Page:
World View: Fourteen Companies in France on Trial over Iraq War Oil-for-Food Corruption

Holiday or boot camp? French youth braces for national service
JOHN J. XENAKIS

This morning’s key headlines from GenerationalDynamics.com

  • Fourteen companies in France on trial over Iraq war oil-for-food corruption
  • Iraq War and the 58 Year Hypothesis

Fourteen companies in France on trial over Iraq war oil-for-food corruption

Saddam Hussein in 2000 (AFP)
Saddam Hussein in 2000 (AFP)

Fourteen major French companies went on trial on Wednesday in the Appeals Court of Paris for taking part in a vast corruption scheme where hundreds of companies around the world paid $1.5 billion to Saddam Hussein in bribes and corrupt payments to win oil contracts in the Iraq War “Oil-for-food” program.

Saddam Hussein, as president of Iraq, had a long history of developing and using WMDs (weapons of mass destruction). Saddam had a long-standing program to develop nuclear weapons, and in 1981, Israeli war strikes destroyed an Iraqi nuclear reactor that could have been used to develop nuclear weapons. In 1988, towards the end of the Iran/Iraq war, Saddam had used mustard gas chemical weapons in 1988 to kill Kurds and Iranians.

In 1990, Hussein’s Iraq invaded and annexed Kuwait, resulting in the first Gulf War, which ended up ejecting Iraq from Kuwait, but left Saddam Hussein in power, still able to produce WMDs. In the years that followed, Saddam continued to develop WMDs and refused to permit U.N. inspectors to enter Iraq. In 1998, the Bill Clinton administration ordered airstrikes against Iraq because it refused to cooperate with United Nations weapons inspectors.

The second Iraq War began in 2003 at a time when almost everyone in the world believed that Saddam was continuing WMD development, and the CIA reported that the evidence supported this. During all this time from 1991-2003, Iraq was heavily sanctioned in the hope of ending the WMD program.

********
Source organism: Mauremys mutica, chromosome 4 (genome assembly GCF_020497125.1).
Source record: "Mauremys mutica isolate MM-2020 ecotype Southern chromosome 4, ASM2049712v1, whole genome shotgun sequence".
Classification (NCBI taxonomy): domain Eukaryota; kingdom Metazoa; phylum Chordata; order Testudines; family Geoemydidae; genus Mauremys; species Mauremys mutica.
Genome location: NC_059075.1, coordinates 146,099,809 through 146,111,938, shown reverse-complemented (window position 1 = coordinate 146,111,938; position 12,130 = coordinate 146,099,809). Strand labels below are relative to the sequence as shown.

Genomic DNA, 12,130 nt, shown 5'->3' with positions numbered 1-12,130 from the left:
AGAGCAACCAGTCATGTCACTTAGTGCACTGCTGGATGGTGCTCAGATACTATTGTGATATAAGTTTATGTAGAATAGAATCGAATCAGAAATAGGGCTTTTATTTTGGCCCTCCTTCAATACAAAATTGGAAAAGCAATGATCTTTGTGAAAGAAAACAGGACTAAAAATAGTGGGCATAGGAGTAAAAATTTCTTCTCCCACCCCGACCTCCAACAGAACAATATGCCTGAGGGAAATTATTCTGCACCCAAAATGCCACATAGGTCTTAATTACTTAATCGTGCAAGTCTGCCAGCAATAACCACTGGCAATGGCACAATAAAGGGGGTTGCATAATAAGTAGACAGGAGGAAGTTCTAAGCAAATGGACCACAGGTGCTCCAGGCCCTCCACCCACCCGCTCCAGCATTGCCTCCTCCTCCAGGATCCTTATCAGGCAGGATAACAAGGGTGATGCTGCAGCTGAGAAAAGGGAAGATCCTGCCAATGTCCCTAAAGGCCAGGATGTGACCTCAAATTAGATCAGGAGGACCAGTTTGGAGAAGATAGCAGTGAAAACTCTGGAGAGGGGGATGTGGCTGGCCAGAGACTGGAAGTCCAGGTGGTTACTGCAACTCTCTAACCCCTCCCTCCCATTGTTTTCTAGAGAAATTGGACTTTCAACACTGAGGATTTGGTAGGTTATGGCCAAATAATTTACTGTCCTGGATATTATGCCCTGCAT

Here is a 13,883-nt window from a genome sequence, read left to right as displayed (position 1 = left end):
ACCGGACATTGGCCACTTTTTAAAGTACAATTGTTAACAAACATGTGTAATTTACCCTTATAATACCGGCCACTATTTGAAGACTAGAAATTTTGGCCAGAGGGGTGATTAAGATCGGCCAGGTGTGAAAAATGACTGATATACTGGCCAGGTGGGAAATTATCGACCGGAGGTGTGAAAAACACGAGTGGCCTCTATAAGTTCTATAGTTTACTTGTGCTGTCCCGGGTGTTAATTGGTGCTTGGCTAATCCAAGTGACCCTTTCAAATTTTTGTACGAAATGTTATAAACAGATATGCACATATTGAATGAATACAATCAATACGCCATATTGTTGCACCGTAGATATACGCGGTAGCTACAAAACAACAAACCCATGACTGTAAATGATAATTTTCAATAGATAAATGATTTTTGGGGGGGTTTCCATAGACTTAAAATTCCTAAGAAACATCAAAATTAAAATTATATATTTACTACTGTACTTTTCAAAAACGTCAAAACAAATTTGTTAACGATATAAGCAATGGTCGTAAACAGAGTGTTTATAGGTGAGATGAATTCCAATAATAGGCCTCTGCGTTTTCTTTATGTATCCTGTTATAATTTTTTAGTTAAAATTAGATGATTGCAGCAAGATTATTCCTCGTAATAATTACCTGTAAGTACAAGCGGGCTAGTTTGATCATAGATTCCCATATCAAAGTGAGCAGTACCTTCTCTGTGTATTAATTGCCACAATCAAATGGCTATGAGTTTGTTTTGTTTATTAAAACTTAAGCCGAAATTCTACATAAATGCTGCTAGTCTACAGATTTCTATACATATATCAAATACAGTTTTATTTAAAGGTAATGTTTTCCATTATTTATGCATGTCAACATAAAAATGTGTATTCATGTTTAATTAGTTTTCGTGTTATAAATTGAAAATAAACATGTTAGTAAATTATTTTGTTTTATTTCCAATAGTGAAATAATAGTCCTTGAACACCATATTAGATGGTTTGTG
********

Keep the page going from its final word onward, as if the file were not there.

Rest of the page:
Saddam always complained that the crippling sanctions were hurting ordinary Iraqi people, so in 1996 instituted the “oil-for-food” program. Under this program, Saddam could sell a limited amount of oil to other countries and use the money to buy food and humanitarian goods for the Iraqi people. The United Nations was to serve as a watchdog.

Saddam corrupted the system by demanding that any company that wants to buy oil under this program would be invoiced for 110 percent of the actual cost of the oil. The 100 percent portion would be used to purchase food, and the other 10 percent would go into Saddam’s own bank account. A U.N. inquiry led by former U.S. Federal Reserve chairman Paul Volcker alleged in 2005 that the 2,200 companies involved in the programme had paid a total of $1.8 billion in kickbacks to win supply deals. Of those, 180 were French.

In 2016, French oil company Total was ordered to pay a $827,000 fine, the maximum allowed under French law, for corruption linked to the U.N. oil-for-food program. Other French companies were cleared of the charges because the situation did not match the offenses that French anti-corruption law is designed to prosecute. However, prosecutors hope that the judges in the trials that began on Wednesday for 14 companies will look at the situation differently, and will convict them.

The 14 companies include Renault Trucks, Legrand and Schneider Electric. The trial is expected to conclude by the end of November. Radio France International and Le Figaro (Paris) (Trans) and Deutsche Welle (2-Jul-2008) and Radio France International (26-Feb-2016)

Iraq War and the 58 Year Hypothesis

The Iraq War has been called the worst war in American history, mainly by people with such deficient reasoning skills that they can’t figure out that without the war we would never have known that Saddam was not developing WMDs. After the war, President George Bush was able to leverage that discovery to convince Iran and Saudi Arabia to end their own WMD programs, and Iran’s Supreme Leader Ali Khamenei issued a fatwa late in 2003 ending their nuclear program.